No film better captures the mix of frustration, ennui, thrills, and hipness that characterizes working and socializing in the LA "biz" crowd, in which dynamos like Vince Vaughn's Trent and homesick East Coasters like Jon Favreau's Mikey nomadically slink from bar to bar and party to party (each in his own car, of course). Vaughn's career was born with his incredibly loose supporting role as the bright-eyed, sarcastic, eternally self-confident, and surprisingly sweet Trent. Where a lesser movie might make Trent invincible, or give him nasty feet of clay, Swingers instead reveals its superman simply to be human. That's why Swingers is so successful, both comically and dramatically: it is true not only to the surreal LA scene but also to the people who inhabit it. Swingers shows them for what they are: talented, rootless socialites in a fairyland in which they're always a few steps from stardom and a half-step from working at Starbucks. They're like young adults everywhere, only with better dialogue, snazzier lingo, and cooler shirts. Doug Liman's direction and Favreau's sharp script are both "money," though Favreau's sullen Mikey is a little too much of a whiner, one of the film's few weaknesses. It should also be said that, owing to its faithful depiction of LA, the movie is funnier once you've spent even a single evening in the city of the beautiful and unemployed. Nevertheless, Swingers is a dead-on comic snapshot that will resonate with anyone who's ever experienced the terrifying and exhilarating world of young, single adulthood.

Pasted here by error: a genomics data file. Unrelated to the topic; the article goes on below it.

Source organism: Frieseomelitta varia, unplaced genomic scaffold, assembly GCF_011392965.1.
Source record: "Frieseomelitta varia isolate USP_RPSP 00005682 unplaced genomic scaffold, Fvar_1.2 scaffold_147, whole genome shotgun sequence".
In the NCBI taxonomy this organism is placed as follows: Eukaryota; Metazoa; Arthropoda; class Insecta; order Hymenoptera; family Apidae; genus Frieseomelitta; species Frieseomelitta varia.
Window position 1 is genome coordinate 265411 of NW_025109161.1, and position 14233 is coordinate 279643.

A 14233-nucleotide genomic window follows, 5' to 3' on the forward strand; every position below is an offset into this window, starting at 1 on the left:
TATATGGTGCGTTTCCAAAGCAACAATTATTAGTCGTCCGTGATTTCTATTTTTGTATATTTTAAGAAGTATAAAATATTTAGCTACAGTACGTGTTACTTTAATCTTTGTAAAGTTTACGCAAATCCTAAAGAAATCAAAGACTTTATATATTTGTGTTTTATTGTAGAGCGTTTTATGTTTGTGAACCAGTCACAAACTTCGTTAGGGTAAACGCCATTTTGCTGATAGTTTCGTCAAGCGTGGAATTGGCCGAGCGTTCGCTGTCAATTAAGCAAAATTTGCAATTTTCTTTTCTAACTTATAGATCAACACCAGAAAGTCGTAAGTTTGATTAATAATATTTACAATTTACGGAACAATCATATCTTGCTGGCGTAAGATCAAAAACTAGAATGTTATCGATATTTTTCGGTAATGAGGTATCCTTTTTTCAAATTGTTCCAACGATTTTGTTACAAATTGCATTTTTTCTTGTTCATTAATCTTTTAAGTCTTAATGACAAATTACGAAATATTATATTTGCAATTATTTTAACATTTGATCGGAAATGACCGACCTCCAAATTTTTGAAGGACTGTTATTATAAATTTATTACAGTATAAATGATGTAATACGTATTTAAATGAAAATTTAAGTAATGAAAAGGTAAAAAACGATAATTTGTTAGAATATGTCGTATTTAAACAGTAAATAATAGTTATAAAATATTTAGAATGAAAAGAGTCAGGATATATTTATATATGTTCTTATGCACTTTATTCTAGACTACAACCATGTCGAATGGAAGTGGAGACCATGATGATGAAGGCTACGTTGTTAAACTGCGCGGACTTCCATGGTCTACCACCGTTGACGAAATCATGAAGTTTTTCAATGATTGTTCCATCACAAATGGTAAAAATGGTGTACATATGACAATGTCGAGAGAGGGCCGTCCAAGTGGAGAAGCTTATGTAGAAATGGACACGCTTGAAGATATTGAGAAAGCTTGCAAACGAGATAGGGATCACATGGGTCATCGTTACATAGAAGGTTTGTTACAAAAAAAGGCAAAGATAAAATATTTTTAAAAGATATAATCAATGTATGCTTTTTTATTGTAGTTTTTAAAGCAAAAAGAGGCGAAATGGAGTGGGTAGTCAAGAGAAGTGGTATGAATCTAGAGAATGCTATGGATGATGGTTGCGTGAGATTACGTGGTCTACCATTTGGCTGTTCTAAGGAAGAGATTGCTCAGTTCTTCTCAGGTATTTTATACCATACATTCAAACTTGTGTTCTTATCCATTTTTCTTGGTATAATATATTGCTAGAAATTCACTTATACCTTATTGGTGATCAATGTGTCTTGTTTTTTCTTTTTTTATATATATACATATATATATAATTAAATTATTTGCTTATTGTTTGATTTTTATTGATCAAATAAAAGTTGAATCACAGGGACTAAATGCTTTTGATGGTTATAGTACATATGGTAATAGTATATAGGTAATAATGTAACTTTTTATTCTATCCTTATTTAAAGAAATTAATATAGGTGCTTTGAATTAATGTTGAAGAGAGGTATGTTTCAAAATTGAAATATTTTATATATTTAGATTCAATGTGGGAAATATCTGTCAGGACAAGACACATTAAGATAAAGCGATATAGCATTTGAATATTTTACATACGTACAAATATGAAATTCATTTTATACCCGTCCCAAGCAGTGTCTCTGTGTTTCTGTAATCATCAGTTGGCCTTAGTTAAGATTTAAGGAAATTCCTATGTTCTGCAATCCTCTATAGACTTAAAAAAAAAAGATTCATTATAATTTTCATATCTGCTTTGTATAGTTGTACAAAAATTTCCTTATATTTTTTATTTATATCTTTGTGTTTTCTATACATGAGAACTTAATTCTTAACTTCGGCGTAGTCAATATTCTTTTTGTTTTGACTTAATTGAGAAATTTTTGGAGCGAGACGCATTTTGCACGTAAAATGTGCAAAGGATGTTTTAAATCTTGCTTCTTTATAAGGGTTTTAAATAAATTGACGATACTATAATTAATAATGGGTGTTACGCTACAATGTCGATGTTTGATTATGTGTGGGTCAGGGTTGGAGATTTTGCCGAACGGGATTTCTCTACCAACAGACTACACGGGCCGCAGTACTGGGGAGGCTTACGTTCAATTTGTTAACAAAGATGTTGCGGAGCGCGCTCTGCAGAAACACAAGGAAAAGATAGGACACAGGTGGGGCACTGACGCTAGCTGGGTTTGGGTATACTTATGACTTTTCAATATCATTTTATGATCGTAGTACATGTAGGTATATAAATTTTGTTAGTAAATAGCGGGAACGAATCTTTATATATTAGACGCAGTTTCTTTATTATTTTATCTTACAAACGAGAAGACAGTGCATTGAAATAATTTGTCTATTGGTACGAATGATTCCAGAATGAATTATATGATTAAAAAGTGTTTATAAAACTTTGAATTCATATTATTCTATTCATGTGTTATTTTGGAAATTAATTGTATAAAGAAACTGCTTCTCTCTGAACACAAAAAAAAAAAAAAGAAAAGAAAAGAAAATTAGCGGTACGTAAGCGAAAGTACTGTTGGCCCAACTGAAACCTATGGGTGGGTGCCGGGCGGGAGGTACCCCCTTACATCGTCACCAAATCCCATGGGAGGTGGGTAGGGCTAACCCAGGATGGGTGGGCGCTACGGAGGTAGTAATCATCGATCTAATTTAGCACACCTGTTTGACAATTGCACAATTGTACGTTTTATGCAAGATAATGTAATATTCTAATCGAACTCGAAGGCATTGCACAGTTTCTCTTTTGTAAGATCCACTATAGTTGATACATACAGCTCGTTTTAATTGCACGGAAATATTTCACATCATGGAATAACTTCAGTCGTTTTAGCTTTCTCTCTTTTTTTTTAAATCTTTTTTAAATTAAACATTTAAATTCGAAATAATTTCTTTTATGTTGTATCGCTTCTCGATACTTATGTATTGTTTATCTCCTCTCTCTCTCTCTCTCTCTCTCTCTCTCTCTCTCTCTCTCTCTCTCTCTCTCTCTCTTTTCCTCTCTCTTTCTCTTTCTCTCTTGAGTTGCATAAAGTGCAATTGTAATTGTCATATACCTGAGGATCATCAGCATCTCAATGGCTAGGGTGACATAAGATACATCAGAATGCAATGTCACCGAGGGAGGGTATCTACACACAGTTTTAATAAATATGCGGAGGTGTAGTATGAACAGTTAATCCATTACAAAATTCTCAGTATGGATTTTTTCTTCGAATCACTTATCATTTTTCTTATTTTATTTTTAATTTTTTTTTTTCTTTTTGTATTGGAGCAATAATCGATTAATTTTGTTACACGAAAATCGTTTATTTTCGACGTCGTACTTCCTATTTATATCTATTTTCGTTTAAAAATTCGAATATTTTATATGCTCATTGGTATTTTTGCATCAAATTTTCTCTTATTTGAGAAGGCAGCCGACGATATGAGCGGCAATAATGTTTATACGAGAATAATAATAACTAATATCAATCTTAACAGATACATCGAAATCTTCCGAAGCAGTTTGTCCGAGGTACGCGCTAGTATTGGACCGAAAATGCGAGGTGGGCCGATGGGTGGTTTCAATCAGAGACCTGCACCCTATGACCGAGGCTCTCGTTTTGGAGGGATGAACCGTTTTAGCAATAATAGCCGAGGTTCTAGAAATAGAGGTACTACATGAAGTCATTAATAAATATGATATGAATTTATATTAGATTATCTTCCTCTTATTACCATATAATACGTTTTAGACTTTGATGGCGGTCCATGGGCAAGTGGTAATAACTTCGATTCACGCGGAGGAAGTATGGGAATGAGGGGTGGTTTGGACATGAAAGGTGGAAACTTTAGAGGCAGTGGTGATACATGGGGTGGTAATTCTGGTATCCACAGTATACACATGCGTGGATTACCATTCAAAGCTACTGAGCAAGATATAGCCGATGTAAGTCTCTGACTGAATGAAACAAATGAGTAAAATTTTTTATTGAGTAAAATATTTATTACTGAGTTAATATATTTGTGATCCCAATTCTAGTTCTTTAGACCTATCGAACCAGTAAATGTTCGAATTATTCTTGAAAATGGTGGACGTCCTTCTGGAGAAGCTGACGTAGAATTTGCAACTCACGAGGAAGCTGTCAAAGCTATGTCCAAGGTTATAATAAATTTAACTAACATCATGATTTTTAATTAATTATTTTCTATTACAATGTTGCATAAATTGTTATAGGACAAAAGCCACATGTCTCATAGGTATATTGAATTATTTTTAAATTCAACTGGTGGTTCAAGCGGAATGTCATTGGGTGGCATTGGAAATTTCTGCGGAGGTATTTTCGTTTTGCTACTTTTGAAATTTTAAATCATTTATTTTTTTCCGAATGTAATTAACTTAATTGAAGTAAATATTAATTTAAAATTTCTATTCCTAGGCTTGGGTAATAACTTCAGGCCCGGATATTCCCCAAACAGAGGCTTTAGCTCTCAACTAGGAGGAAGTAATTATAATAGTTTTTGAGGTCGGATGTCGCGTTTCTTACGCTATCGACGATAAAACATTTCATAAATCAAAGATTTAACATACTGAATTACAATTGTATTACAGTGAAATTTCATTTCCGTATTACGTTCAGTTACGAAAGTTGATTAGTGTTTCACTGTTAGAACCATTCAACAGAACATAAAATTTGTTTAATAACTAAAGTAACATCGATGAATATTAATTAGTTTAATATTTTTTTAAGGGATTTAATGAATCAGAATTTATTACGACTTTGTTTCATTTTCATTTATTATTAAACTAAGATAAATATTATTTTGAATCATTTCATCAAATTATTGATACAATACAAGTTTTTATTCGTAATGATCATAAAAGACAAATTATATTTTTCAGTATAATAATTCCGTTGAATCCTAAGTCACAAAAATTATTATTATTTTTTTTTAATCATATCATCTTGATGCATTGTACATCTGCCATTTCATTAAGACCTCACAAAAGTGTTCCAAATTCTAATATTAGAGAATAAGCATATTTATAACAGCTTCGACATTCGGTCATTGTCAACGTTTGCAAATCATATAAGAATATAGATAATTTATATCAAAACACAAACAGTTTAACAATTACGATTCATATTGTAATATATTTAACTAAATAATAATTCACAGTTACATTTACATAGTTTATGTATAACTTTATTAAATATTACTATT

by Matthew Doberman review